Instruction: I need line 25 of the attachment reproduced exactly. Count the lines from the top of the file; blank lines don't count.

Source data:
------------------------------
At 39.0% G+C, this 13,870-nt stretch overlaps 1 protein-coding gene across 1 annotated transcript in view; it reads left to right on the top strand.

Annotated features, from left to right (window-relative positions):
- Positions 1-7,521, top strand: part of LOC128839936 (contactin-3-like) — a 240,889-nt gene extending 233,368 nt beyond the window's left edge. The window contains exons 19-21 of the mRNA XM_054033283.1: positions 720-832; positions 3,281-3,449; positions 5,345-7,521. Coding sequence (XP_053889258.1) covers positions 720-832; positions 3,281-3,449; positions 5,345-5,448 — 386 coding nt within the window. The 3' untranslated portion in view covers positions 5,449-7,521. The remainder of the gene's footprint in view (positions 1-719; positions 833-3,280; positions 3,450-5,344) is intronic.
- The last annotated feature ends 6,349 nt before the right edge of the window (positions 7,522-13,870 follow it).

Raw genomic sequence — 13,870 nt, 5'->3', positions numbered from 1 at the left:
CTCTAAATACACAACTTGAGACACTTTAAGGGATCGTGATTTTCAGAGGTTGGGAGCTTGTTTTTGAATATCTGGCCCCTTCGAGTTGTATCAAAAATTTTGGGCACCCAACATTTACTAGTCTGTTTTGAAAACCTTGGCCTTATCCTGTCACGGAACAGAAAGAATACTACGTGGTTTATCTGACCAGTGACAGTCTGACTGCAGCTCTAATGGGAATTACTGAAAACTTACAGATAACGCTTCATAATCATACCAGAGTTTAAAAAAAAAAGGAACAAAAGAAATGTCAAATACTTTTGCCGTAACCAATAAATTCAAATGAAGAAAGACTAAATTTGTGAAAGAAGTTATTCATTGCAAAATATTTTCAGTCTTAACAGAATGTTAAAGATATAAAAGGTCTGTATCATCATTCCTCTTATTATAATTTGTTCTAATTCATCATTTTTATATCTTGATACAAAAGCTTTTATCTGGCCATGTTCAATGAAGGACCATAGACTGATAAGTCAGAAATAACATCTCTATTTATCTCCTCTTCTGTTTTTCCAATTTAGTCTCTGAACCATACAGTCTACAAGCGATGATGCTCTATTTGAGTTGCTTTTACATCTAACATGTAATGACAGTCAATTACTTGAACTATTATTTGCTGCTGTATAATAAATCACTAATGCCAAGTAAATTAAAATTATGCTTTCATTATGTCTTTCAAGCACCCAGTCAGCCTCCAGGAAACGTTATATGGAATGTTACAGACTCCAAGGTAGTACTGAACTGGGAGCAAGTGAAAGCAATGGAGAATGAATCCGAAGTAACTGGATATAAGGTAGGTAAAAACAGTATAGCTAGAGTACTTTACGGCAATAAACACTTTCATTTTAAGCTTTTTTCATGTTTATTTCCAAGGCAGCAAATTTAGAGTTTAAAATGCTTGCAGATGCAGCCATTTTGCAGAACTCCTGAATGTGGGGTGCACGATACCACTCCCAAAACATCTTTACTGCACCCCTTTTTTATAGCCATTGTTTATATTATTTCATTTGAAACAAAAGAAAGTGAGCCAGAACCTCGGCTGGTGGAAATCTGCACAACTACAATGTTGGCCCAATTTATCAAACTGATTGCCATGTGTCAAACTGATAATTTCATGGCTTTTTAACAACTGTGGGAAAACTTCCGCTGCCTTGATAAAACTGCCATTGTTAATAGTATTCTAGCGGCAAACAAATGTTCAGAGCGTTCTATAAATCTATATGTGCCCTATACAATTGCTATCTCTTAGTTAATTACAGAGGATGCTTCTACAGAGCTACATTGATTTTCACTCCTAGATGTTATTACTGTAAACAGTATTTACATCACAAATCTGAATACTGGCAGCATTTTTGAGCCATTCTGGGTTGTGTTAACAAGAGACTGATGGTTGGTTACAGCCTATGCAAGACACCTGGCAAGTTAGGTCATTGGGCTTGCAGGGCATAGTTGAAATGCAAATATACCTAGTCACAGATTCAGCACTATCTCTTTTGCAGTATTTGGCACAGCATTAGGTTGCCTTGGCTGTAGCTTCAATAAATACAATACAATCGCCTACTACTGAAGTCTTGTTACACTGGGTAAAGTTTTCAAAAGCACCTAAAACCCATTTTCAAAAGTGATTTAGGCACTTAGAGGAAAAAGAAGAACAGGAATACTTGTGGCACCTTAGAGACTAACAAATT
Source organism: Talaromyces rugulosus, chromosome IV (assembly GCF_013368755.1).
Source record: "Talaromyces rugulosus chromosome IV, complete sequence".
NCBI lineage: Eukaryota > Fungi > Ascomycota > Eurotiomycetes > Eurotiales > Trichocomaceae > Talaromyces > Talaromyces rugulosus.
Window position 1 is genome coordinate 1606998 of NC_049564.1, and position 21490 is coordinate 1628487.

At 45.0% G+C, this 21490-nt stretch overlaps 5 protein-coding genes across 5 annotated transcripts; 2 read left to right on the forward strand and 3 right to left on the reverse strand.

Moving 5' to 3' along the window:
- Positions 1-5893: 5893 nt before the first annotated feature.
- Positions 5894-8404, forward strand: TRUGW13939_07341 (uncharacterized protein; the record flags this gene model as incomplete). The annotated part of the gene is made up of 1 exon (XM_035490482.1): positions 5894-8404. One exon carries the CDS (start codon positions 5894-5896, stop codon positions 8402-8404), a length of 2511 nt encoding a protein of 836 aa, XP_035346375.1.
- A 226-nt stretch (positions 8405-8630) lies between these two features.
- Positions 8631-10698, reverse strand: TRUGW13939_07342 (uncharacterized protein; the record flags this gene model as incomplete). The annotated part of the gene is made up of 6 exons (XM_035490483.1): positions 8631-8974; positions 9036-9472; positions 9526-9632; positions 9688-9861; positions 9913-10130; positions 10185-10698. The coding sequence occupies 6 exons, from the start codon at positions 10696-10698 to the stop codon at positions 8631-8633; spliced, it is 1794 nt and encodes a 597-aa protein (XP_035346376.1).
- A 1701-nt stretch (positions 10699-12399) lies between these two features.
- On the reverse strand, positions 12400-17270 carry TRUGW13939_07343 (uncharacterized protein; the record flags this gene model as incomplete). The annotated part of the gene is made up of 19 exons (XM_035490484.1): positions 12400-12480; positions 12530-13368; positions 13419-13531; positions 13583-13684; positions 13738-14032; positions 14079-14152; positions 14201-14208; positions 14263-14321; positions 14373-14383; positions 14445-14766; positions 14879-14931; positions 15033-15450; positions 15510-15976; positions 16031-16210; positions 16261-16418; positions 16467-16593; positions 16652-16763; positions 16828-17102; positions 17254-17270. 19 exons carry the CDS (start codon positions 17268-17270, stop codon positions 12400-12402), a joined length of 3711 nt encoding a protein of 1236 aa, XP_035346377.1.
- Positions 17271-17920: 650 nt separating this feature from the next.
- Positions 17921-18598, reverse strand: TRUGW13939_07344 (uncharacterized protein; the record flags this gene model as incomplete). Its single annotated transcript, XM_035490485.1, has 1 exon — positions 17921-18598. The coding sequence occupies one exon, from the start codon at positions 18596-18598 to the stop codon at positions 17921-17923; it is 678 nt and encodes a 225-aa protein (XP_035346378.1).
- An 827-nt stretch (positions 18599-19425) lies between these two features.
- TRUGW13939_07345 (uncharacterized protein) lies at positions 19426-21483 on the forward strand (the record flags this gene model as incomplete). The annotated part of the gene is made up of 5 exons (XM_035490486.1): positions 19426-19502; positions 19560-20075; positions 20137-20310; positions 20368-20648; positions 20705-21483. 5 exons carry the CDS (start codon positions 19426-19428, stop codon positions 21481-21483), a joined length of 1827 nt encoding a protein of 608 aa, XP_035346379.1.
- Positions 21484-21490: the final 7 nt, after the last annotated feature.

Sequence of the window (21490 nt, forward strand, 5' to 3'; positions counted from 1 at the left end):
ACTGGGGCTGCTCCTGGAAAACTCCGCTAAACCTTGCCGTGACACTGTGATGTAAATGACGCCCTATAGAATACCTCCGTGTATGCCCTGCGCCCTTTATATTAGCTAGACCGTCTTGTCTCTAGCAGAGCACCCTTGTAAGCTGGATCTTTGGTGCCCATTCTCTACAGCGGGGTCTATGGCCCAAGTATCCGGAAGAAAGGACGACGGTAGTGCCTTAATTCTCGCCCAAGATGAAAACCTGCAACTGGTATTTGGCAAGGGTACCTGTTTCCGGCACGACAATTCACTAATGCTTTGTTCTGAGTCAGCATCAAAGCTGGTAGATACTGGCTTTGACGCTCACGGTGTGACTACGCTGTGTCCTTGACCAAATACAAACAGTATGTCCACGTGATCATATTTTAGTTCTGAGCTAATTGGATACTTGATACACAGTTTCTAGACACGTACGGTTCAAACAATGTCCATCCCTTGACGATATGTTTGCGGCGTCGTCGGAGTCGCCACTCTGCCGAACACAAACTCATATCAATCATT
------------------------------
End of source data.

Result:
ACTGGGGCTGCTCCTGGAAAACTCCGCTAAACCTTGCCGTGACACTGTGATGTAAATGACGCCCTATAGAATACCTCCGTGTATGCCCTGCGCCCTTTATATTAGCTAGACCGTCTTGTCTCTAGCAGAGCACCCTTGTAAGCTGGATCTTTGGTGCCCATTCTCTACAGCGGGGTCTATGGCCCAAGTATCCGGAAGAAAGGACGACGGTAGTGCCTTAATTCTCGCCCAAGATGAAAACCTGCAACTGGTATTTGGCAAGGGTACCTGTTTCCGGCACGACAATTCACTAATGCTTTGTTCTGAGTCAGCATCAAAGCTGGTAGATACTGGCTTTGACGCTCACGGTGTGACTACGCTGTGTCCTTGACCAAATACAAACAGTATGTCCACGTGATCATATTTTAGTTCTGAGCTAATTGGATACTTGATACACAGTTTCTAGACACGTACGGTTCAAACAATGTCCATCCCTTGACGATATGTTTGCGGCGTCGTCGGAGTCGCCACTCTGCCGAACACAAACTCATATCAATCATT